The front page article reporting the human-cow elk encounter no doubt created much attention in the Payson area. As residents of the Rim Country observing wildlife can be almost an every day occurrence, but last week’s encounter is one for the “believe it or not stories.” Whether its elk, deer, javelinas, mountain lions or bears all will create situations where there are human encounters when they inhabit the same area.
The elk populations under the Rim in Units 22 and 23 are true success stories that date back to the mid 1970s when there were few resident elk. The lower elevation of 5,000 to 6,000 feet was primarily a wintering migratory haven for the animals on top of the Mogollon Rim when they would escape the heavy snows of winter and feed on the abundant mountain mahogany, cliff rose and oak brush. Some of these animals remained to expand the small existing resident herd and the population continued to grow. Even though elk are predominantly grazers, which means they forage on grasses, these animals quickly adapted to the existing vegetation, which was abundant on most of the southern exposure hillsides.
During the 1970s, the existing herd grew slowly, which allowed for minimal hunting by sport hunters where the Arizona Game and Fish Department allowed for 50 any elk tags in Unit 22. I drew a couple of these elk tags during these years and believe me, it was a tough hunt with the possibility of not even seeing an elk during seven days in the field. The herd has continued to grow and more tags were allotted each year with 1,155 elk hunters being in the field for the 2011 season in 22 North! The herd continued to expand and a few years ago 22 South was created for the purpose of a separate elk unit where there are also 125 elk tags for this year.
Sport hunting is a very natural method of keeping the herd in check. The Rim Country elk is only one success story where hunting dollars and volunteer labor have made a significant difference in the expansion of the herd. Most of the eastern states have accomplished similar results with the whitetail deer and wild turkey where there are more of these big-game animals than any other time in the history of our country.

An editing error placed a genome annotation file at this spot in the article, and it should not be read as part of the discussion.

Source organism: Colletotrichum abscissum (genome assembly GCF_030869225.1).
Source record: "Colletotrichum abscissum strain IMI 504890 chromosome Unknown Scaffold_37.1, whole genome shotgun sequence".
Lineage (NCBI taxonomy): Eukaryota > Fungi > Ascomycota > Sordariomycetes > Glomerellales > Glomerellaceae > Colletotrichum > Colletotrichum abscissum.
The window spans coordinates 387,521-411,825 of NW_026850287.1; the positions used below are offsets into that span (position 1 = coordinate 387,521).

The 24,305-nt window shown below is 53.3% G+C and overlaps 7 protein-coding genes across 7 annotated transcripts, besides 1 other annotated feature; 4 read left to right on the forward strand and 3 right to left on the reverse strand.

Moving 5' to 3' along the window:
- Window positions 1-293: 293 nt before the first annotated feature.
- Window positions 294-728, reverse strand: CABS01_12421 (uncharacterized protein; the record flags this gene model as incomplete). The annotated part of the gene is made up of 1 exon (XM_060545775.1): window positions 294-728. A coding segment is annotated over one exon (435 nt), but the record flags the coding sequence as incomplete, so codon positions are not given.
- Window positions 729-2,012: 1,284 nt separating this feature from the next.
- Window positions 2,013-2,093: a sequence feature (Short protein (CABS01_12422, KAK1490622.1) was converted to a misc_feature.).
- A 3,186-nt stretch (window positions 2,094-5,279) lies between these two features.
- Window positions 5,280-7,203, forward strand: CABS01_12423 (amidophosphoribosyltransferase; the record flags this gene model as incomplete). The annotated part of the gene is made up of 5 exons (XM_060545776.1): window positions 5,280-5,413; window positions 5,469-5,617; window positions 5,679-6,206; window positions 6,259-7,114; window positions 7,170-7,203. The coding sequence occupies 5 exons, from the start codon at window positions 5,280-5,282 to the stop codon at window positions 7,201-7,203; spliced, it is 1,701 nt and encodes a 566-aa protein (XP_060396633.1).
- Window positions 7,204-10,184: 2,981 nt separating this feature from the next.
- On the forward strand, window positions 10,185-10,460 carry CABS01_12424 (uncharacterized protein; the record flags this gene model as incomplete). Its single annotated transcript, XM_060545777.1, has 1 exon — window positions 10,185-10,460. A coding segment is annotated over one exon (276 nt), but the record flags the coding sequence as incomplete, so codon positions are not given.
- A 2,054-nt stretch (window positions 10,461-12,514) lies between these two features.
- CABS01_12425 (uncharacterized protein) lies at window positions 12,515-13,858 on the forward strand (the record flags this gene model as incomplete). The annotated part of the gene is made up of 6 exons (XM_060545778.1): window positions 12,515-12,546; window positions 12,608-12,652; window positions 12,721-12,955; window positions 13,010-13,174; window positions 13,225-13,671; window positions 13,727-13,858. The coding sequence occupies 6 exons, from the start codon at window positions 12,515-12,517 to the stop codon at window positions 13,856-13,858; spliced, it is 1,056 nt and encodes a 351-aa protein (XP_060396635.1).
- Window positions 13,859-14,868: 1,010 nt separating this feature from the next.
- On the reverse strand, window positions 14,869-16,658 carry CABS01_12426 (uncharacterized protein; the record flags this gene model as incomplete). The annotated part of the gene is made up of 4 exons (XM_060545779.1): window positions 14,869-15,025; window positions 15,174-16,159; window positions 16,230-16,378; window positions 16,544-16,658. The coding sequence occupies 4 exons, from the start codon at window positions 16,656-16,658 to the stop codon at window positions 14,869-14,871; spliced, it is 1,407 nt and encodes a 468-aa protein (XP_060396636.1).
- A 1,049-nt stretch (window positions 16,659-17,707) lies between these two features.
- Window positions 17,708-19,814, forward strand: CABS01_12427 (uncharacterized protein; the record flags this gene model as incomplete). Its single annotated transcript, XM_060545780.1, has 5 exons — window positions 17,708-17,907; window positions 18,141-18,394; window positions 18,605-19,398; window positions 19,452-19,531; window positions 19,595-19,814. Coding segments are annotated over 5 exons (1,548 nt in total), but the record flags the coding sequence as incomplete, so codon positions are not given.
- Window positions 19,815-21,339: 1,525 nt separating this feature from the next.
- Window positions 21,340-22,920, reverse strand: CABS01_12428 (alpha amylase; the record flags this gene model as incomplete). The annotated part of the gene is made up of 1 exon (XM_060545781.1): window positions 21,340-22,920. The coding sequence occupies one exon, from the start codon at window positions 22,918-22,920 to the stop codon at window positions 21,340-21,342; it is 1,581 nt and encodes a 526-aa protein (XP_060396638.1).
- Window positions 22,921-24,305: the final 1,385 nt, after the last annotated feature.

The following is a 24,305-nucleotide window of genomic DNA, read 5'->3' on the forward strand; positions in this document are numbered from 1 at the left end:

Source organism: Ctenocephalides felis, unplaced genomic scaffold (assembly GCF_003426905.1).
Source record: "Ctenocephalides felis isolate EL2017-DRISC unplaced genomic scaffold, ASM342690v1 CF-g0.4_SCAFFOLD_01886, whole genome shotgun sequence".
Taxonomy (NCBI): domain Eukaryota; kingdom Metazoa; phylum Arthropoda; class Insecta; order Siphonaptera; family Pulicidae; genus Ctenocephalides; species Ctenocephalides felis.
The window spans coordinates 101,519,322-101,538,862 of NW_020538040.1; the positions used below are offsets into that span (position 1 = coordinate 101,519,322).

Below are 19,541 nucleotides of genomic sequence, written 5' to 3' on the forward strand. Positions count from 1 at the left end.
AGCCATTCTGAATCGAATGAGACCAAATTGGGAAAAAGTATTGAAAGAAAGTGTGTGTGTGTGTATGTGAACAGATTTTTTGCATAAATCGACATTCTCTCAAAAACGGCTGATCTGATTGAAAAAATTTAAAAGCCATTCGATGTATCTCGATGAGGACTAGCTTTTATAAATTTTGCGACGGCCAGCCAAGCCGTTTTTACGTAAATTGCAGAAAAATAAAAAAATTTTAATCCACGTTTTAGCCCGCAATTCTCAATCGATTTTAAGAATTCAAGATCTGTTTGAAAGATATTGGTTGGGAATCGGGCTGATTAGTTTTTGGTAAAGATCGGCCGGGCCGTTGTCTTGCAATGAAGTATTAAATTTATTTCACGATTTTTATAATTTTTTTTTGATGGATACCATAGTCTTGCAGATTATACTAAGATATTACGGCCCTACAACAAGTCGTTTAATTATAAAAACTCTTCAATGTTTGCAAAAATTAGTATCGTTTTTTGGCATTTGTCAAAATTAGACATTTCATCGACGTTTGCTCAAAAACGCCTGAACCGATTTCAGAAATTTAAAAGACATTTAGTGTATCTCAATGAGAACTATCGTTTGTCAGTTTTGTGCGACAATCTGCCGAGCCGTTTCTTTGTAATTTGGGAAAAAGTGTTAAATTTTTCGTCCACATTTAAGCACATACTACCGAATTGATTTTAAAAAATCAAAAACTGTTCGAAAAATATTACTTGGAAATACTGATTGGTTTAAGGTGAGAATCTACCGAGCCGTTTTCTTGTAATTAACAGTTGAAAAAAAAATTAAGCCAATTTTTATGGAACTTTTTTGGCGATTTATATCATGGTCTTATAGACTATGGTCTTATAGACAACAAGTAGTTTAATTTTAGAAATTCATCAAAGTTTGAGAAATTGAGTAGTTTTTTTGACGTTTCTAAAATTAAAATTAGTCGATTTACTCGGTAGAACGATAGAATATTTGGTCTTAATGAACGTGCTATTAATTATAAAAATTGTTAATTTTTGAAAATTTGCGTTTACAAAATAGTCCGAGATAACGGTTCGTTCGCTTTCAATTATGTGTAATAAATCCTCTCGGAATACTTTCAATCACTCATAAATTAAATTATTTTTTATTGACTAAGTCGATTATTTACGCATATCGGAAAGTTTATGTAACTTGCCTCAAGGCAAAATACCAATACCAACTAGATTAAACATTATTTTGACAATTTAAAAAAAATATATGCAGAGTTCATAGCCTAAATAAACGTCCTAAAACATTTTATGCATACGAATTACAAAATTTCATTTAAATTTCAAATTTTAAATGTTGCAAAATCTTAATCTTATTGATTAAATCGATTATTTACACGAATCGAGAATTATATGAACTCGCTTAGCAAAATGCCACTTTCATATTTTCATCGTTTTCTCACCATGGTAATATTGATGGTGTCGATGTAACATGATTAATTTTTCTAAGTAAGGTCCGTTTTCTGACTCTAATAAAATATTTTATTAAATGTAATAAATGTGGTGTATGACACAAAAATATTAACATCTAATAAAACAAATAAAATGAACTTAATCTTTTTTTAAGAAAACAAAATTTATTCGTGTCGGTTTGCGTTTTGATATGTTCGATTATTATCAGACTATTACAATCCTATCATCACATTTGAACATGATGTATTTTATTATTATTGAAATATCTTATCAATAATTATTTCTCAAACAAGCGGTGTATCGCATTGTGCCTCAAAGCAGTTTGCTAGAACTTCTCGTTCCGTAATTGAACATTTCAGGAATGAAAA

There are predators that take their toll on the elk herd especially at this time of year with the new calves being born. Coyotes and even the neighborhood dogs allowed to run loose will quickly kill an elk calf. Another predator, the elusive mountain lion, which roams the Rim Country, may be the most efficient killing machine when it comes to bringing down a full-grown, mature elk.
Nevertheless, the North American Wapiti, more commonly known as an elk, is one of the far-reaching success stories when the casual visitor has the opportunity of observing wildlife or snapping a few photos on a visit to the Payson area. Folks will return to the Rim Country for a visit with a chance to see various species of wildlife. Remember, always keep a safe distance and if driving, stay in your car. Even though they appear to be docile, they are wild animals, so expect the unexpected.
Never approach a baby calf; they are not abandoned even if the cow is not in sight. The cow is close by or very likely has gone to water and will return. The maternal instinct could produce an aggressive behavior if something might come between her and her calf, so play it safe.
Our city limits elk herd attracts much attention, as these animals are seeking greener pastures and easy access to water during the summer months prior to the monsoon season. They travel in the reduced light of early morning or late afternoon to the golf courses and homes on the edge of Payson. In darkness, the elk are much more comfortable about traveling all over. The biggest bull elk I saw in Unit 22 was in front of the fire station at 4 a.m., browsing on a neighbor’s apple tree.
This weekend enjoy the Rim Country, God’s creation and celebrate Independence Day remembering all the freedoms we cherish that have been fought for so bravely over the past 235 years.